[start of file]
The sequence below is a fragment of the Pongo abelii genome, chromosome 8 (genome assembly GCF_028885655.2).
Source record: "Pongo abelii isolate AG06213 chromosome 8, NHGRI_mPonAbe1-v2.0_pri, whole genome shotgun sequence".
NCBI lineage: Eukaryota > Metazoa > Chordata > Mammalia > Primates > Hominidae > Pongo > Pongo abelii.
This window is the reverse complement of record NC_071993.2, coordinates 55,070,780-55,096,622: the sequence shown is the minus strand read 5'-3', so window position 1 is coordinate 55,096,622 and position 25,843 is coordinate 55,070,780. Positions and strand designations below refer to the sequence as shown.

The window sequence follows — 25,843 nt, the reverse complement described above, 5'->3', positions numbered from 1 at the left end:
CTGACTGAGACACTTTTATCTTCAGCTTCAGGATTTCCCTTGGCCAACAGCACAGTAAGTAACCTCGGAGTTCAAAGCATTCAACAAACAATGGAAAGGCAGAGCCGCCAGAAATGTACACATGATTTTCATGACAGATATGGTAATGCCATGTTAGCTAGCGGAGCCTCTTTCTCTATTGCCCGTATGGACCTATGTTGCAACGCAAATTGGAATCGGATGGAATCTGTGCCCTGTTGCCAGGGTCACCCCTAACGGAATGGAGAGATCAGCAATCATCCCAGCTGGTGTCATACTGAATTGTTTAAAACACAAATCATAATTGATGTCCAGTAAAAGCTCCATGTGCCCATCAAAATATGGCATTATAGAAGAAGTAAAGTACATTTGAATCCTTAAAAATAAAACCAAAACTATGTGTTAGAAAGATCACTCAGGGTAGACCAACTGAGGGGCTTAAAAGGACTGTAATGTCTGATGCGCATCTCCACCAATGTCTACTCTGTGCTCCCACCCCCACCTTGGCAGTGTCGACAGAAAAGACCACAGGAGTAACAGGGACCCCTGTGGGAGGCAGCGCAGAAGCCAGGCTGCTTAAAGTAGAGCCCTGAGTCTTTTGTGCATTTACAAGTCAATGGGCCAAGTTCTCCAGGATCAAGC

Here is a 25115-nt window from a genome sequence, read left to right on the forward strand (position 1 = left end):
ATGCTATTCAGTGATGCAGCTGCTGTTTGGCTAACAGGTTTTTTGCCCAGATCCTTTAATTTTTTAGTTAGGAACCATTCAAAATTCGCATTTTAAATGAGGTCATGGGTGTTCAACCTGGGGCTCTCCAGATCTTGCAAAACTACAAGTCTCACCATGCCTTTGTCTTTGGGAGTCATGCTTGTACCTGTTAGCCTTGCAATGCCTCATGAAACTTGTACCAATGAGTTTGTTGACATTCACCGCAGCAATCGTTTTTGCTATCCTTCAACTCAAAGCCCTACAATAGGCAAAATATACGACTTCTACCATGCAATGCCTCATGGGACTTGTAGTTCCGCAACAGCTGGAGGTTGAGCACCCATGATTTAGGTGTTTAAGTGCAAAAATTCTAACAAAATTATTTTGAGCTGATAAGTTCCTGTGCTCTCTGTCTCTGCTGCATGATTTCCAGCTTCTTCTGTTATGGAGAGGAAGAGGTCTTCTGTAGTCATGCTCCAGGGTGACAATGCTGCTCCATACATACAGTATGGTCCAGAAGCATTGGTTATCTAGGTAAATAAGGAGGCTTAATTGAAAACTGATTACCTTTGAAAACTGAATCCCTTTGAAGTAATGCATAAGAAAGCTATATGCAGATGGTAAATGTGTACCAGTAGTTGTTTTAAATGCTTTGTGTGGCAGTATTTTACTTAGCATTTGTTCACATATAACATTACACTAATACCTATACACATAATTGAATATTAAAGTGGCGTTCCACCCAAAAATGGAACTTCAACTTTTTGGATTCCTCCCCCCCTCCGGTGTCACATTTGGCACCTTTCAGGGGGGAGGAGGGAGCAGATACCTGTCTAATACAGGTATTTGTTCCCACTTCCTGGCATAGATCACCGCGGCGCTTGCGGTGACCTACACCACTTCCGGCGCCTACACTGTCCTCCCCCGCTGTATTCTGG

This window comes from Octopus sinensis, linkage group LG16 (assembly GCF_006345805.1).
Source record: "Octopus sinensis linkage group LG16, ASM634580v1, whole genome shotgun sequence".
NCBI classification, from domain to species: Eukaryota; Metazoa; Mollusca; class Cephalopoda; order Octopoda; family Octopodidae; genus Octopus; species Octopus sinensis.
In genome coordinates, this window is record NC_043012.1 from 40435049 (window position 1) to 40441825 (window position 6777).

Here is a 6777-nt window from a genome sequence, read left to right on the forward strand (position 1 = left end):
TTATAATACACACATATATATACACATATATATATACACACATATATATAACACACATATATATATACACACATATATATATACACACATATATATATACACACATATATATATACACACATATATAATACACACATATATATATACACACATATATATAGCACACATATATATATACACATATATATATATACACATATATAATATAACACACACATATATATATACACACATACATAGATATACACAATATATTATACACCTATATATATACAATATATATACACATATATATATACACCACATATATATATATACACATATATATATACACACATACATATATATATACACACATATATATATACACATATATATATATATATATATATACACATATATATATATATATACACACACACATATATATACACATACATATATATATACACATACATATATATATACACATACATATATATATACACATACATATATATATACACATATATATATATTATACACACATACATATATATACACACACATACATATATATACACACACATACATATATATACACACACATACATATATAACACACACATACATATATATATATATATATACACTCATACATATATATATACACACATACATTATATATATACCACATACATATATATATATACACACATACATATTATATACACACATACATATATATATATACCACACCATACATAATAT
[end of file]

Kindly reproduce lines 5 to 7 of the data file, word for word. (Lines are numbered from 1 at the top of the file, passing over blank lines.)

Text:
The window sequence follows — 25,843 nt, the reverse complement described above, 5'->3', positions numbered from 1 at the left end:
CTGACTGAGACACTTTTATCTTCAGCTTCAGGATTTCCCTTGGCCAACAGCACAGTAAGTAACCTCGGAGTTCAAAGCATTCAACAAACAATGGAAAGGCAGAGCCGCCAGAAATGTACACATGATTTTCATGACAGATATGGTAATGCCATGTTAGCTAGCGGAGCCTCTTTCTCTATTGCCCGTATGGACCTATGTTGCAACGCAAATTGGAATCGGATGGAATCTGTGCCCTGTTGCCAGGGTCACCCCTAACGGAATGGAGAGATCAGCAATCATCCCAGCTGGTGTCATACTGAATTGTTTAAAACACAAATCATAATTGATGTCCAGTAAAAGCTCCATGTGCCCATCAAAATATGGCATTATAGAAGAAGTAAAGTACATTTGAATCCTTAAAAATAAAACCAAAACTATGTGTTAGAAAGATCACTCAGGGTAGACCAACTGAGGGGCTTAAAAGGACTGTAATGTCTGATGCGCATCTCCACCAATGTCTACTCTGTGCTCCCACCCCCACCTTGGCAGTGTCGACAGAAAAGACCACAGGAGTAACAGGGACCCCTGTGGGAGGCAGCGCAGAAGCCAGGCTGCTTAAAGTAGAGCCCTGAGTCTTTTGTGCATTTACAAGTCAATGGGCCAAGTTCTCCAGGATCAAGC

Here is a 25115-nt window from a genome sequence, read left to right on the forward strand (position 1 = left end):